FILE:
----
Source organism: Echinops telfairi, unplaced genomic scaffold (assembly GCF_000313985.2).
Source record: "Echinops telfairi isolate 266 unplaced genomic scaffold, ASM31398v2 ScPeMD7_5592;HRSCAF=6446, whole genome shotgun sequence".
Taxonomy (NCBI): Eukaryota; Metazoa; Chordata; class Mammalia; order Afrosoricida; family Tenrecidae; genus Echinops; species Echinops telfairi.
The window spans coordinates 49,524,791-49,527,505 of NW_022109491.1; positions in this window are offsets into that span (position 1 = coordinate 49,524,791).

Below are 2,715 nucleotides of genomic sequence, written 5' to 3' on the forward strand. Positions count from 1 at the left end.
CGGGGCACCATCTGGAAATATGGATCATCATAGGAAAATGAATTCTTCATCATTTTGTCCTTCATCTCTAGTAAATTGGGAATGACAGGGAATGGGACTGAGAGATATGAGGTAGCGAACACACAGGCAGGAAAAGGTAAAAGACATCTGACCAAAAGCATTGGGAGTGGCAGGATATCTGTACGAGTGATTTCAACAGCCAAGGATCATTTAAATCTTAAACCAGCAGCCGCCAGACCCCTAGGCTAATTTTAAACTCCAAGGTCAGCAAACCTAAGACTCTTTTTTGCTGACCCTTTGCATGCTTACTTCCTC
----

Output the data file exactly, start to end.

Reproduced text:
Source organism: Echinops telfairi, unplaced genomic scaffold (assembly GCF_000313985.2).
Source record: "Echinops telfairi isolate 266 unplaced genomic scaffold, ASM31398v2 ScPeMD7_5592;HRSCAF=6446, whole genome shotgun sequence".
Taxonomy (NCBI): Eukaryota; Metazoa; Chordata; class Mammalia; order Afrosoricida; family Tenrecidae; genus Echinops; species Echinops telfairi.
The window spans coordinates 49,524,791-49,527,505 of NW_022109491.1; positions in this window are offsets into that span (position 1 = coordinate 49,524,791).

Below are 2,715 nucleotides of genomic sequence, written 5' to 3' on the forward strand. Positions count from 1 at the left end.
CGGGGCACCATCTGGAAATATGGATCATCATAGGAAAATGAATTCTTCATCATTTTGTCCTTCATCTCTAGTAAATTGGGAATGACAGGGAATGGGACTGAGAGATATGAGGTAGCGAACACACAGGCAGGAAAAGGTAAAAGACATCTGACCAAAAGCATTGGGAGTGGCAGGATATCTGTACGAGTGATTTCAACAGCCAAGGATCATTTAAATCTTAAACCAGCAGCCGCCAGACCCCTAGGCTAATTTTAAACTCCAAGGTCAGCAAACCTAAGACTCTTTTTTGCTGACCCTTTGCATGCTTACTTCCTC